Gethsemane

Gethsemane

[geth-sem-uh-nee]
Gethsemane, olive grove or garden, E of Jerusalem, near the foot of the Mount of Olives. In the Gospels, it is the scene of the agony and betrayal of Jesus. A number of sites in the area of the Garden are tended by representatives of the Christian tradition. The Franciscan Basilica of the Agony is built over the ruins of a 4th-century church.

Garden outside Jerusalem associated with the last hours of Jesus. According to Christian tradition, it is where Jesus prayed after the Last Supper and before his arrest and Crucifixion. The name Gethsemane originates from a Hebrew term meaning “oil press,” suggesting that the garden was a grove of olive trees. Though its exact location cannot be determined, Armenian, Greek, Latin, and Russian churches have accepted an olive grove on the western slope of the Mount of Olives as the site.

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Gethsemane (Greek ΓεσΘημανι, Gesthēmani 'Hebrew:גת שמנים, from Aramaic גת שמנא, Gat Šmānê, lit. "oil press") is a garden at the foot of the Mount of Olives in Jerusalem believed to be the place where Jesus and his disciples prayed the night before the crucifixion. According to Luke , Jesus' anguish in Gethsemane was so deep that "his sweat was as it were great drops of blood falling down to the ground." According to Orthodox tradition, Gethsemane is the garden where the Apostles buried the Virgin Mary.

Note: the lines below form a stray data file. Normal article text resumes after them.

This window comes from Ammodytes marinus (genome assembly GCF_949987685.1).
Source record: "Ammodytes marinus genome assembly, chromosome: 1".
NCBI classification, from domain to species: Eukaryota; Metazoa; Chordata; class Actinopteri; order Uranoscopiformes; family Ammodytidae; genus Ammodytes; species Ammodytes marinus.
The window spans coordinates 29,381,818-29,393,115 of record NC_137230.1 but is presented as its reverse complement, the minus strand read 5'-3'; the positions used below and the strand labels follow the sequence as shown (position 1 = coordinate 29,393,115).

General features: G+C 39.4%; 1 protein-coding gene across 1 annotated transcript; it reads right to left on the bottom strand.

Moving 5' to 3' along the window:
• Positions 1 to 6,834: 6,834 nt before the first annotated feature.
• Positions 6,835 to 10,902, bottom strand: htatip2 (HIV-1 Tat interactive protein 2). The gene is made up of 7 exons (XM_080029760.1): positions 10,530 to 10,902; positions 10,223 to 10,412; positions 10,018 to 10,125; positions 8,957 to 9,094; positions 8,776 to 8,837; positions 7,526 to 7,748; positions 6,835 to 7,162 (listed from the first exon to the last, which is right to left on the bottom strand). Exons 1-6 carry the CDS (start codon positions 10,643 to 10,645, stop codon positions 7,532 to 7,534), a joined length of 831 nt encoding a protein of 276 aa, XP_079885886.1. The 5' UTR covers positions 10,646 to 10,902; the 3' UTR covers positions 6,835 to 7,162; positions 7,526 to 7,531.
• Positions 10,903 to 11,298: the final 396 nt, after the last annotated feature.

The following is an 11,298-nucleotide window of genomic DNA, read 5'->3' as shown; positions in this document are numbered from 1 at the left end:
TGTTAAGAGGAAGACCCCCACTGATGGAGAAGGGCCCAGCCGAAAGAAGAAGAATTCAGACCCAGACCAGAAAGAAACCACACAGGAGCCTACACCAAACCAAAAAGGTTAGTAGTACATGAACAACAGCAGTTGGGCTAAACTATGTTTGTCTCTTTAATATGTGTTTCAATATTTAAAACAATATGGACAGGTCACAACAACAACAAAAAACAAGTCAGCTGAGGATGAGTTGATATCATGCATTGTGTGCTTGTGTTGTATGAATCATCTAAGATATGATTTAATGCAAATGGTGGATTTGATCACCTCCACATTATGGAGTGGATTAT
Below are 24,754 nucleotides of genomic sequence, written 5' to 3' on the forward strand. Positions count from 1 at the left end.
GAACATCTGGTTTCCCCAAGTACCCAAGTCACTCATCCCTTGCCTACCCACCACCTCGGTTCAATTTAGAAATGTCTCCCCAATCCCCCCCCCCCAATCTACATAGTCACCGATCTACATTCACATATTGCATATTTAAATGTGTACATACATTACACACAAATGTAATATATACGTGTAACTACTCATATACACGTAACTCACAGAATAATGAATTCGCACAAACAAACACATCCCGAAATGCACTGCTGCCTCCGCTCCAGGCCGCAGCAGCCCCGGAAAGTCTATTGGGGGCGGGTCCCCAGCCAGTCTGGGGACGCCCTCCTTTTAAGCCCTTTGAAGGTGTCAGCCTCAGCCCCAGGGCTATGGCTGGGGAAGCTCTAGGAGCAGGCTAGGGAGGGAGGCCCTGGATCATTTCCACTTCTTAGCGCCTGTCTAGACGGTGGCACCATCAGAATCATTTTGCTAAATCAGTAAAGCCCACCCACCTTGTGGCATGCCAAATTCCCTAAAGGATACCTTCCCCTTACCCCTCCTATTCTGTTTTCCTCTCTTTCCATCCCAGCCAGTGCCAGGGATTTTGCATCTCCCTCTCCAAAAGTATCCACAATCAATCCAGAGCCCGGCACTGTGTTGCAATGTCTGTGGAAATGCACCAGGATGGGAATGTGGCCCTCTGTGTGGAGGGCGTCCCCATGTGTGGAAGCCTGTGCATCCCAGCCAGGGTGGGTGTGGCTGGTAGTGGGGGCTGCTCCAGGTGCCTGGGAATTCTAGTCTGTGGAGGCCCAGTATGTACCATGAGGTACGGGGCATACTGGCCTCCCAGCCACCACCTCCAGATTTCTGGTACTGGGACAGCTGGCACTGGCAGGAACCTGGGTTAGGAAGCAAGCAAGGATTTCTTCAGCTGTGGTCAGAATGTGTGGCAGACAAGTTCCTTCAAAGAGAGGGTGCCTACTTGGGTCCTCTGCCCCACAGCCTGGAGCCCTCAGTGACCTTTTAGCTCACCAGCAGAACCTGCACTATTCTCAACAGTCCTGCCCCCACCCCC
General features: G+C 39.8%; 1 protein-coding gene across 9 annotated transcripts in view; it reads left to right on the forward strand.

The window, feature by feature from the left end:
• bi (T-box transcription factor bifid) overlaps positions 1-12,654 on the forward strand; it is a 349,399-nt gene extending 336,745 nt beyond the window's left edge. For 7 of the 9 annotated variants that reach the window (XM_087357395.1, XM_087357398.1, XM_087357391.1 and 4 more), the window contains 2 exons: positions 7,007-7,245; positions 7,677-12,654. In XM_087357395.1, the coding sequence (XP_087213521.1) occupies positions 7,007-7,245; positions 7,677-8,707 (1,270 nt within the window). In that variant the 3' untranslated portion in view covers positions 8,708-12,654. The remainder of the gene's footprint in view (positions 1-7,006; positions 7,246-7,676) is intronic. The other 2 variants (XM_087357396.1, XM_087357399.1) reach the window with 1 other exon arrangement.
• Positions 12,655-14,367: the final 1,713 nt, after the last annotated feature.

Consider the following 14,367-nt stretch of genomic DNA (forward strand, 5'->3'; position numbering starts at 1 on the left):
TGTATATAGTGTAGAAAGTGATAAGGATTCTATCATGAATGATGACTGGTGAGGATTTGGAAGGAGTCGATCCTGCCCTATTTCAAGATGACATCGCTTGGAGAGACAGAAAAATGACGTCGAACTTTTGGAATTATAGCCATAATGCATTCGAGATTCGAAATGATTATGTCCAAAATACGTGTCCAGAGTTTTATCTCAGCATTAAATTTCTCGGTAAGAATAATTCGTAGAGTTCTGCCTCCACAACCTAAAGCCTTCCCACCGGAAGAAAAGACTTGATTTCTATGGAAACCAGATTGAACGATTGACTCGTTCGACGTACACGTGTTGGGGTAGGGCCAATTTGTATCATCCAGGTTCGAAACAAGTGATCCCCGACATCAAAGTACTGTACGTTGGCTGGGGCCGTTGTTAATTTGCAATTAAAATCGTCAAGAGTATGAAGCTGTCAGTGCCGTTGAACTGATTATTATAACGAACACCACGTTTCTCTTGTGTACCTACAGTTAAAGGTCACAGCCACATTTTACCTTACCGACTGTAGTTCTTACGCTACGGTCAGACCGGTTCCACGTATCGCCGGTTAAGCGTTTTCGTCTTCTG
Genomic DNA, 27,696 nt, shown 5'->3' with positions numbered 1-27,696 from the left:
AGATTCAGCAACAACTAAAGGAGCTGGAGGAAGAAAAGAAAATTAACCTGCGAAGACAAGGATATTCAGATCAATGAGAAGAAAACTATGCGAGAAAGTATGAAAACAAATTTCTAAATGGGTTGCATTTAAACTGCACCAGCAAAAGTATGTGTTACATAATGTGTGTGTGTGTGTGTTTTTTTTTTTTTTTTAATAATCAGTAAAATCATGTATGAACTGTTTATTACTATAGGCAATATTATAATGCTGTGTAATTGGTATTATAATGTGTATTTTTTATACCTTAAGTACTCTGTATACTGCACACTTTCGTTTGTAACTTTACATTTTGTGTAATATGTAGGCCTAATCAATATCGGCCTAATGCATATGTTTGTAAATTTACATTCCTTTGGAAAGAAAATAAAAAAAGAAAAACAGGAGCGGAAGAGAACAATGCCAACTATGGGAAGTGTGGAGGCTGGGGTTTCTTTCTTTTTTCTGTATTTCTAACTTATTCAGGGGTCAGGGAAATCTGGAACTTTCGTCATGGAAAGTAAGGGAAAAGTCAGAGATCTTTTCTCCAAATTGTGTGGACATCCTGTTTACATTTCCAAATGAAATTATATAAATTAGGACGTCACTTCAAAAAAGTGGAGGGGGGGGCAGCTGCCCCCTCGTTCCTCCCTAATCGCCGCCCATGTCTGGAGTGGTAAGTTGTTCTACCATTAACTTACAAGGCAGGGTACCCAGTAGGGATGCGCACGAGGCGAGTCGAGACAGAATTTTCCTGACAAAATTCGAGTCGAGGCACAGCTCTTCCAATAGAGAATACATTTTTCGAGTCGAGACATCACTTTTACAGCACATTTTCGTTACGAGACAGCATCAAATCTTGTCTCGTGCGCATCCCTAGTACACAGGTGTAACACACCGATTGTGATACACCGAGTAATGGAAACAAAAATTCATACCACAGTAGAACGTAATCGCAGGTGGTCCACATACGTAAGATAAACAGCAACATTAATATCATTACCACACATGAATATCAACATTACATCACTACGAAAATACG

Etymology

Gethsemane appears in the Greek of the Gospels (Matthew and Mark ) as Γεθσημανι (Gethsēmani). The name is derived from the Aramaic גת שמנא (Gaṯ-Šmānê), meaning "oil press". The Gospel of Mark calls it chorion, "a place" or "estate"; The Gospel of John speaks of it as kepos, a "garden" or "orchard."

Location

The garden identified as Gethsemane is located at the foot of the Mount of Olives, in the Kidron Valley. Overlooking the garden is the Church of All Nations, also known as the Church of the Agony, built on the site of a church destroyed by the Sassanids in 614, and a Crusader church destroyed in 1219. Nearby is the Russian Orthodox Church of St. Mary Magdalene with its golden, onion-shaped domes (Byzantine/Russian style), built by Russian Tsar Alexander III in memory of his mother.

Pilgrimage site

The Garden of Gethsemane was a focal site for early Christian pilgrims. It was visited in 333 by the anonymous "Pilgrim of Bordeaux", whose Itinerarium Burdigalense is the earliest description left by a Christian traveler in the Holy Land. In his Onomasticon, Eusebius of Caesarea notes the site of Gethsemane located "at the foot of the Mount of Olives", and he adds that "the faithful were accustomed to go there to pray".

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